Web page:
We all know that our brains can’t concentrate for long periods of time at a stretch and that frequent breaks are, therefore, necessary. For children, this is even more so. I was reading an interesting article published in Return to Now (returntonow.net) titled Texas School Beats ADHD by Tripling Recess Time. The study was conducted with kindergarten and first graders. What they discovered was amazing.
‘Instead of 20 minutes of recess per day, Eagle Mountain Elementary Kindergartners and first graders now get an hour, broken up into four 15-minute breaks, in addition to lunch time. Their teachers say it’s totally transformed them. The kids are less fidgety, less distracted, more engaged in learning and make more eye contact.’
I was not surprised to learn this study was based on a similar pilot in Finland (of course) where the children have 15 minutes of unstructured play after every 45 minutes of instruction. The designer of the American program, called LiiNK, is kinesiologist Debbie Rhea from Texas Christian University. She said that while indoor play was better than nothing, outdoors is better. ‘Fresh air, natural light and vivid colours all have a big impact on brain function.’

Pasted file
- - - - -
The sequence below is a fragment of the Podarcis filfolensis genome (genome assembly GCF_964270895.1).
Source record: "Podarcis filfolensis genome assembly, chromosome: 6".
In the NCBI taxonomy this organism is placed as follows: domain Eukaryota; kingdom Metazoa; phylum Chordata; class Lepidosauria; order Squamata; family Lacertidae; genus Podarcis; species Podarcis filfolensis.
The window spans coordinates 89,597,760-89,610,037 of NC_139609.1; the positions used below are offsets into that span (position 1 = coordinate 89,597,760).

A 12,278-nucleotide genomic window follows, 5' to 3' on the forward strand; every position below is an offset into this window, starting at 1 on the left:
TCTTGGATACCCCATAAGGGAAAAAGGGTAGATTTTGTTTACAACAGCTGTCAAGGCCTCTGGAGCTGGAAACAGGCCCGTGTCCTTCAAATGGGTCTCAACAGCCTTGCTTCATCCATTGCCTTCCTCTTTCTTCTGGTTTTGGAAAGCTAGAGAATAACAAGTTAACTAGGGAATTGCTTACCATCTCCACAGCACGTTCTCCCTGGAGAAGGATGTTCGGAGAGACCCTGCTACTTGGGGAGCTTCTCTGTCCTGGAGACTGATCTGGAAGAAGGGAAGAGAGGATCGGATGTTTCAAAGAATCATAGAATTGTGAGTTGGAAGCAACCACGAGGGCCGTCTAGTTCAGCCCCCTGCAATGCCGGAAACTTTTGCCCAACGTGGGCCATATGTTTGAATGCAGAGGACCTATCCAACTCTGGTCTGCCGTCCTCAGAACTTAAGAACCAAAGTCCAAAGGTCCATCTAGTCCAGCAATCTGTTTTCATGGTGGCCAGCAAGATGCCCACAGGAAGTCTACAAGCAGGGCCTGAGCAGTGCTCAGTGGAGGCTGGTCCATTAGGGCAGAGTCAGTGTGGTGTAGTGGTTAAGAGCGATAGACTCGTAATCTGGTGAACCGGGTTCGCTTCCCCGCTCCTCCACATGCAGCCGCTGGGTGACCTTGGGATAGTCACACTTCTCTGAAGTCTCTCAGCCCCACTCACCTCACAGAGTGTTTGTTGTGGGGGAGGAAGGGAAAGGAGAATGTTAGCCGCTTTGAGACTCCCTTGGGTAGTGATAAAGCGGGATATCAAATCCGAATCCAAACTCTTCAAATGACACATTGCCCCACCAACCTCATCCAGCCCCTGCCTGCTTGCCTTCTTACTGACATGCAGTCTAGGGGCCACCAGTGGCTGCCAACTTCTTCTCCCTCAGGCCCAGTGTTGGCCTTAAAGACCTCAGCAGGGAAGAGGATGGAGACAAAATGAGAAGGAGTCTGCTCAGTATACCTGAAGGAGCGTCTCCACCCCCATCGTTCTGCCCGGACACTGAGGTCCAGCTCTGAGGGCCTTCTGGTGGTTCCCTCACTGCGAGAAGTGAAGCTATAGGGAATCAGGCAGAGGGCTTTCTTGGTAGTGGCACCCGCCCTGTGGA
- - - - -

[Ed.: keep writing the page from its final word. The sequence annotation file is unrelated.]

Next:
Naturally the teachers were concerned about the children’s academic development given the lack of class time but were astounded to find that the kids ‘were way ahead of schedule’.
‘If you want a child to be attentive and stay on task – if you want them to encode the information you’re giving them in their memory – you’ve got to give them regular breaks.’ So says paediatrician Bob Murray, from Ohio State University, who helped write the American Paediatrics Association’s policy statement on recess. He says, ‘brain scans have shown kids learn better after a break for physical activity and unstructured play.’
I don’t think any of this is new apart from the length of time of those ‘play breaks’. Who would have thought? Just when you think you don’t have time to get through all that you have to get through in a day, now you have less time to do it in. According to this research, perhaps a lot of what we do is not all that necessary after all? What do you think? Food for thought over the Easter break.